By: Courtney Cowart
April 04, 2011
Do you have a story about the digital Reformation? Share your links to new places Christians are gathering online for mission, ministry & fellowship in the comments at the bottom of this page…
Our “Theo-Epicurean” social experiment began with a few simple acts. My brother Simon created a Facebook group page. We took a picture of the homemade chicken pot pie we had just made, used it for the masthead, and uploaded all our food related photos from our cell phones. Voila! The Episcopal Foodie Network was born. Within days over 500 foodies of faith had joined and were posting like mad.
The hospitality was pretty breathtaking. Jamie Roberson commented, “Fellowship hour just got kicked up a notch…or 12.”
William Davis in Sitko, Alaska said if we came for a home cooked meal he’d prepare a feast of Alaskan King Salmon with a side of King crab legs, wild rice, some of Bernadine’s bread, and apple jelly his son made last summer.
A faithful foodie from Afghanistan, Britt Farbo, uploaded photos of a meal shared on a large colorful blanket around a fire and invited us for a dinner of beans, rice, and Naan.
Another foodie wrote, “Please come to Delaware in the summer: crab cakes, white corn, beefsteak tomatoes, fresh coleslaw, & homemade sweet tea.”
Kansas City wants to take us to their favorite barbecue joint. Erlinda Bevins in San Antonio, Texas wants to take us to The Cove, “a funky laundromat/car wash/bar & grill with delicious Portobello mushroom burgers and fish tacos. The immediate community formed among total strangers was strangely moving.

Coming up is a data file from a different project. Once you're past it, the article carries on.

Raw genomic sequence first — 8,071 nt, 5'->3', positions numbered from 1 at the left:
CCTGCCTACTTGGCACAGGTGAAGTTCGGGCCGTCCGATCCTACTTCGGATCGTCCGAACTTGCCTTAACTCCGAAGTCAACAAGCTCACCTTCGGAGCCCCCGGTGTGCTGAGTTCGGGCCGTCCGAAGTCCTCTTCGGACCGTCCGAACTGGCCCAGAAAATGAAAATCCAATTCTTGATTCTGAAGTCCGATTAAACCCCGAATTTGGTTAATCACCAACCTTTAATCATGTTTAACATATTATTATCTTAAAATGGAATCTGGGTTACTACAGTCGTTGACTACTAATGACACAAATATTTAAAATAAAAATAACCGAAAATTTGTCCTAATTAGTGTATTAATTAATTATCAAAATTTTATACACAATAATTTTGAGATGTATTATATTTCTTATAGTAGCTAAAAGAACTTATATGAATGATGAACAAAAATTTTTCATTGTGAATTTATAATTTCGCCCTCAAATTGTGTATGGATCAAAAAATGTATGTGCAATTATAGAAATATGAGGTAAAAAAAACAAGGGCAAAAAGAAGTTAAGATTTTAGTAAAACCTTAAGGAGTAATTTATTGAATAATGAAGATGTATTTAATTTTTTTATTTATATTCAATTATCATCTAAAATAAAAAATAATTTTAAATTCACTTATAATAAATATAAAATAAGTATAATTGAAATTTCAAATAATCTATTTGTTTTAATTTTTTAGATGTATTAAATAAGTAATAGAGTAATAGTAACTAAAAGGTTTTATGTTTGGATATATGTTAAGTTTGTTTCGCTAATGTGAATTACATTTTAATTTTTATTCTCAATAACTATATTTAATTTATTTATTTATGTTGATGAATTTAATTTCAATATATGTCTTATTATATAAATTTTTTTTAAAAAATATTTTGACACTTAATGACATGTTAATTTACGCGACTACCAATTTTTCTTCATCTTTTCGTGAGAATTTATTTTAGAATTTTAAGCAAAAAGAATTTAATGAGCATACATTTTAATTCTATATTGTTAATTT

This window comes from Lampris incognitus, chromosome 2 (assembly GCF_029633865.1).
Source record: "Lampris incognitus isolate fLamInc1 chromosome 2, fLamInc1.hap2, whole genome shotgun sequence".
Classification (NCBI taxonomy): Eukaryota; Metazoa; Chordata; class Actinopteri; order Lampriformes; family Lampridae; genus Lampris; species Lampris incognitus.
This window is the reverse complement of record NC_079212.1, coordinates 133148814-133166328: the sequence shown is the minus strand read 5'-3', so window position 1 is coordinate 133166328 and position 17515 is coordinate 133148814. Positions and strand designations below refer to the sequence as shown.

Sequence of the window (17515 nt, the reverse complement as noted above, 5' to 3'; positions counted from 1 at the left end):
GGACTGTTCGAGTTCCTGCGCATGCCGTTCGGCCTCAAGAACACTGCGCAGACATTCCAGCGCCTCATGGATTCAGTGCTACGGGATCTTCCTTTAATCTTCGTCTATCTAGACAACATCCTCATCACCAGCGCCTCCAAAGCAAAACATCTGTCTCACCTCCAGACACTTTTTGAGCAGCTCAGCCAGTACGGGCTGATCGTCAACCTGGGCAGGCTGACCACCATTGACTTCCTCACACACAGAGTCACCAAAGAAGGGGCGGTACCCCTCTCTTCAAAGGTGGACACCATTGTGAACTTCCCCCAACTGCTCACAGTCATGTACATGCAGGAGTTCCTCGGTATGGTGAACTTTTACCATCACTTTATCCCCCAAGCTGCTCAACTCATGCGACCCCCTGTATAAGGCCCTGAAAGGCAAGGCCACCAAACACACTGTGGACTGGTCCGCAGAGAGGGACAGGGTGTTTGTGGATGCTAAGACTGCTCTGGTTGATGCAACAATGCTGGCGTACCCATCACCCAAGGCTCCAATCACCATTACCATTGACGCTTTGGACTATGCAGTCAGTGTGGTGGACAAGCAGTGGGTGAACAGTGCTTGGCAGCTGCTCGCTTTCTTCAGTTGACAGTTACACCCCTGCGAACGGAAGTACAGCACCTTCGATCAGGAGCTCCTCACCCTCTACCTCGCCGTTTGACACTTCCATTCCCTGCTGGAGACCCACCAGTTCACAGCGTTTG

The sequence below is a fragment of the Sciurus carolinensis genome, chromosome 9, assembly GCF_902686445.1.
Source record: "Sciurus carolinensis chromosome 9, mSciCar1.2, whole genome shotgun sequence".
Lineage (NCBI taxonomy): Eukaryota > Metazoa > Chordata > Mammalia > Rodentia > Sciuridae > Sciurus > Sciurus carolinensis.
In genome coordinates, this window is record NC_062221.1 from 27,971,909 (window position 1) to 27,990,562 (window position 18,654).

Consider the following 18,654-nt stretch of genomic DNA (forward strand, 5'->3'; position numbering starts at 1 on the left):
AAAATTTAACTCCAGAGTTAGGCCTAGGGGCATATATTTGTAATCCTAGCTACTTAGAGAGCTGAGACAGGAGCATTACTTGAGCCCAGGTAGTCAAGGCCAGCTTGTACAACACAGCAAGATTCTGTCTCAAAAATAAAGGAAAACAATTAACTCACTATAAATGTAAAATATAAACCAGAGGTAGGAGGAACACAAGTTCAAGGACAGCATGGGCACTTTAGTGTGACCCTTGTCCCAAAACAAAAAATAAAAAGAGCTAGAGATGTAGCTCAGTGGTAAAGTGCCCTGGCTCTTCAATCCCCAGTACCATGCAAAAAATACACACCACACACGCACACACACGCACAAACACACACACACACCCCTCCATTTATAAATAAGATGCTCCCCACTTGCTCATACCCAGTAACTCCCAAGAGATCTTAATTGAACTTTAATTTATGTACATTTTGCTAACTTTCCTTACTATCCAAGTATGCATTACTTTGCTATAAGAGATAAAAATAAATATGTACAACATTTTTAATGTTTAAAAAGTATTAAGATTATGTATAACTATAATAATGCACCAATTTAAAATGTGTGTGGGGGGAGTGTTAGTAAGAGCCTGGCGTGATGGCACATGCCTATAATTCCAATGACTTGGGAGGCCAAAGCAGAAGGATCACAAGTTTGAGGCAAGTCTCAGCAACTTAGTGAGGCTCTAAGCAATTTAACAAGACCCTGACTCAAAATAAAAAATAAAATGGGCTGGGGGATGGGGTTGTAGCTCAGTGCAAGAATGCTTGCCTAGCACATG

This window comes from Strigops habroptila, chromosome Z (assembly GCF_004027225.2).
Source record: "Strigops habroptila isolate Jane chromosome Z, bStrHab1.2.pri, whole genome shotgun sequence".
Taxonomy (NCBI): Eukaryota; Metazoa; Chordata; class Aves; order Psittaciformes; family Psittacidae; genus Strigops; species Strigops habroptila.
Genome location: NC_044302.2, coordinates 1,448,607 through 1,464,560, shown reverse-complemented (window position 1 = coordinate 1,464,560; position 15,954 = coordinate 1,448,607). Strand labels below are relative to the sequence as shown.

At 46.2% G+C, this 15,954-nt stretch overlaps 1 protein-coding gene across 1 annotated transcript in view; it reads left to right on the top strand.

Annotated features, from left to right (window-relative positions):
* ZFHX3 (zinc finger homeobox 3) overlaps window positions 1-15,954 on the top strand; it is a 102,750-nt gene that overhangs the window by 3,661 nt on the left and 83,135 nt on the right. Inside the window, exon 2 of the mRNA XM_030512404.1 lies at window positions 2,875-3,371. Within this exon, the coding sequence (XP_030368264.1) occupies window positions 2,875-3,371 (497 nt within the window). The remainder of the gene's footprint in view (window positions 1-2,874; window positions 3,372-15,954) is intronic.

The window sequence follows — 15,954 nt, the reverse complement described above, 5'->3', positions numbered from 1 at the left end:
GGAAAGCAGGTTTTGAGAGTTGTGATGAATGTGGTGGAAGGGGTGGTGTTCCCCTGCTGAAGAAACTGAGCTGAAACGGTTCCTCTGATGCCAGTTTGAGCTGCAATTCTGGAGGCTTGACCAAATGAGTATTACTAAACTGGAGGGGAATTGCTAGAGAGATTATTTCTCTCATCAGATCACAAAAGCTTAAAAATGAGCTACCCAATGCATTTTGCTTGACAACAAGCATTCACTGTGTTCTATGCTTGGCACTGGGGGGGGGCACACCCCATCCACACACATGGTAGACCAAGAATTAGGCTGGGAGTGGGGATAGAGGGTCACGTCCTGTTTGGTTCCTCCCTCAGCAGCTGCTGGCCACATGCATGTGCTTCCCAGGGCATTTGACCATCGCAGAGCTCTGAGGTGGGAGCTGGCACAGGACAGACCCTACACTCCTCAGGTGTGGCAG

It didn’t stop there. The Justice Foodies weighed in and linked us to Slow Food USA “working to change the food system through a network of volunteer chapters all over the country.” We learned about church-sponsored free farmers markets for neighbors with food insecurities. ONE Campaign supporters linked us to articles like “The Minimalist Takes Action on World Hunger.” We saw the Japanese Tsunami through the lens of food rationing.
We’d found a way to host “digital potluck,” as another foodie observed. Nightly, scores of folks began to post what they were making for dinner – from meals for homeless communities, to cooking with children, to “Lentetarian” menus – “$ 2.00, low fat, incredibly tasty.”
Discussion boards sprang up covering topics such as “Simple & Creative Ideas for Coffee Hour,” “Favorite Mealtime Prayers,” and “Gluten Free Altar Bread.”
Elizabeth Drescher, a professor at Santa Clara University whose field is “contemporary spirituality at the intersection of new digital social media and ancient Christian wisdom,” an early contributor to EfN and “lurker” as she describes herself, named what had happened: we had inadvertently stumbled right into the heart of what she calls the “digital Reformation.”
What is that? Here’s how Drescher describes it, “The digital Reformation is a renewal of the church inspired by new practices shaped by the participatory, co-creative, collaborative, and distributed culture of digital social media.” With it comes a “dramatic global shift in the nature of faith, social consciousness and relationship” that these digital social media are ushering in.
To see how truly this religious network represents the possibilities for new kinds of Christian community gathering online I invite you to visit www.facebook.com/episcopalfoodies and observe this highly co-creative, self-organizing network, as we “gather to share recipes, hospitality, and euphoric photos of food and the gatherings around it.” Join the throng of folks posting everything from favorite recipes, to announcements of sustainable food events, to links covering just about every topic related to food and faith imaginable.
Come and see how the Internet can become a collective of all kinds of otherwise less visible grace & share links with us to your favorite flocks of interactive faith community.